Samsung is flipping out yet again with the Galaxy Z Flip5 adding to its lineup of foldable phones, only this time you get a bigger cover screen. The Flip is growing up, showing a design maturity that arguably makes this model far more practical than its predecessors were, and that largely begins with said cover screen.

This is probably what the company had in mind for the Flip concept from the very start. Comparing the Flip5 to the original feels very familiar, save for the obvious cover screen differences and the much improved hinge. If you’ve been holding out for a foldable phone, this might be the combination you’re looking for.

Samsung Galaxy Z Flip5 (as tested):

  • Display: 6.7-inch 2640 x 1080 Dynamic AMOLED 2x display 20:9 aspect ratio with 426 pixels per inch.
  • Cover display: 3.4-inch 720 x 748 Super AMOLED
  • OS: Android 13
  • Processor: 3.36GHz + 2.8GHz + 2.0GHz Snapdragon 8+ Gen 2 octa-core processor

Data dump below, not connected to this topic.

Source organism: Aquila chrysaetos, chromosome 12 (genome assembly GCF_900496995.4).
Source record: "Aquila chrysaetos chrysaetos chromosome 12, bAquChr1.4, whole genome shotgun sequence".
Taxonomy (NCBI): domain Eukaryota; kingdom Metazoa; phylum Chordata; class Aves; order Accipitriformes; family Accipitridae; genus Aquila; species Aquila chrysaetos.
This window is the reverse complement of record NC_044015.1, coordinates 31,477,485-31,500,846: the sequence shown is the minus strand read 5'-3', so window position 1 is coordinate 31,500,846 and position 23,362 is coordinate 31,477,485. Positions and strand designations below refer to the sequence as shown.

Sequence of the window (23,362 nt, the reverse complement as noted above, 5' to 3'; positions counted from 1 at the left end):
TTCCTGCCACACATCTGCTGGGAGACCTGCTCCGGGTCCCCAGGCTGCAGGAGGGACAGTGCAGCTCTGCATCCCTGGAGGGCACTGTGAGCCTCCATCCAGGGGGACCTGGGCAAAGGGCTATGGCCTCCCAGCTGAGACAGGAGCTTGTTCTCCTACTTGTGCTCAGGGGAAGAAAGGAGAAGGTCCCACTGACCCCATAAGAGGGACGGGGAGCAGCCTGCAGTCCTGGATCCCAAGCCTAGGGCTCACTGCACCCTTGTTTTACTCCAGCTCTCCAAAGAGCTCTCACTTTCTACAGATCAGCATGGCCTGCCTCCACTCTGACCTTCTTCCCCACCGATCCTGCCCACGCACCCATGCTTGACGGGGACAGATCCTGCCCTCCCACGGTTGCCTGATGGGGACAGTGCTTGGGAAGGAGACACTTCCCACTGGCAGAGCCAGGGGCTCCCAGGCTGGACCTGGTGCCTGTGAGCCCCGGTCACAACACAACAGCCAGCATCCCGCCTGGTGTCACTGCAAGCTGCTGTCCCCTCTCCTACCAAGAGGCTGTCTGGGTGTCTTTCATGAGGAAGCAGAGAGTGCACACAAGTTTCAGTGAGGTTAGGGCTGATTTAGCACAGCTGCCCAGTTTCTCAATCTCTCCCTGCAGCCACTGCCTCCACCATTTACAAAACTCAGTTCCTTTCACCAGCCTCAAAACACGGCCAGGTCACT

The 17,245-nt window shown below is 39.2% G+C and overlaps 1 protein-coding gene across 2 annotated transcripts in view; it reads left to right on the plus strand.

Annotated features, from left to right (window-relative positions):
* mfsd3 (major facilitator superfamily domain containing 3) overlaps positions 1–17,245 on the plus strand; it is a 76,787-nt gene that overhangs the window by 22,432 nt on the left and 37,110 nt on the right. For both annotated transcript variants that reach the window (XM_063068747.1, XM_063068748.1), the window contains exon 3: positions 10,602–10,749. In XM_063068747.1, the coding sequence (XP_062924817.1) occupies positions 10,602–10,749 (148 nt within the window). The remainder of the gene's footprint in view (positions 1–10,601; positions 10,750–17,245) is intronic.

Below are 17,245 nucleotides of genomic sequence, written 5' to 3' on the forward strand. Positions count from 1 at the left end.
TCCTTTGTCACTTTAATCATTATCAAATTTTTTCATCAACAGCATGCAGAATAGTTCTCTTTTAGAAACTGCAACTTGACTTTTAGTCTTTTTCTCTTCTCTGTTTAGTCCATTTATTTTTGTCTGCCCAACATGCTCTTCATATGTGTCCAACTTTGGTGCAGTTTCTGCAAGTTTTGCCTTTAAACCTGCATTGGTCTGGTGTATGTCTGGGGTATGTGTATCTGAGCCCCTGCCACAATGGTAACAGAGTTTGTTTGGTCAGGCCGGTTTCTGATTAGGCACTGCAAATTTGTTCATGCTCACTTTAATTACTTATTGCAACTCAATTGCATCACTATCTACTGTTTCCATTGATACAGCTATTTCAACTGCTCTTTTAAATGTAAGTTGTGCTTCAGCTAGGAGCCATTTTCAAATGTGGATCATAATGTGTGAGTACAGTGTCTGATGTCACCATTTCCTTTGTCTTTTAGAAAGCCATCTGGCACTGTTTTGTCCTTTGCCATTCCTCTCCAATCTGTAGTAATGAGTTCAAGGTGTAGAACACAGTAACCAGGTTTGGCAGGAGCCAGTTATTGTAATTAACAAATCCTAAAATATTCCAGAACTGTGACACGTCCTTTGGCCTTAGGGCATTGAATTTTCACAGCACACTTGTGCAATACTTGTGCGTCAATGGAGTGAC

• Memory: 8GB RAM, 256GB (no microSD card slot)
  • Camera: 12-megapixel rear camera, 12-megapixel ultra-wide, 10-megapixel front-facing
  • Video: Up to 4K Ultra HD video recording
  • Battery: 3700mAh
  • Connections: 5G, LTE, Wi-Fi, Bluetooth 5.3, A-GPS, NFC, Fast Charging, USB-C, Fingerprint sensor, Wireless Charging, HDR10+
  • Dimensions: (Unfolded) 6.5 x 2.83 x 0.27 inches (Folded) 3.35 x 2.83 x 0.59
  • Weight: 187 grams
  • Comes in graphite, cream, mint and lavender

A new cover for the Flip5

I went over many of the basic design changes in my initial hands-on with the device, especially with the Cover screen—or Flex Window, as Samsung likes to call it. I prefer Cover screen, personally, because that was what the smaller screen was always called before. In any case, the 3.4-inch display acts like a window into the device in that it can shortcut or integrate with notifications and apps. Without question, that means you won’t have to flip the phone open as often to do something.

In practical terms, that’s not new to the Flip line, as the Flip4 offered similar functions, but there’s a huge difference between a 1.9-inch and 3.4-inch display. The extra screen real estate does plenty for functional usability, ranging from checking out a map to framing a photo. All the previous app shortcuts return, like contacts, calendar, weather, audio recording, music playback and Galaxy Buds controls. It’s now easier to respond to incoming messages because you have a full QWERTY keyboard to type on, or preview photos you just shot.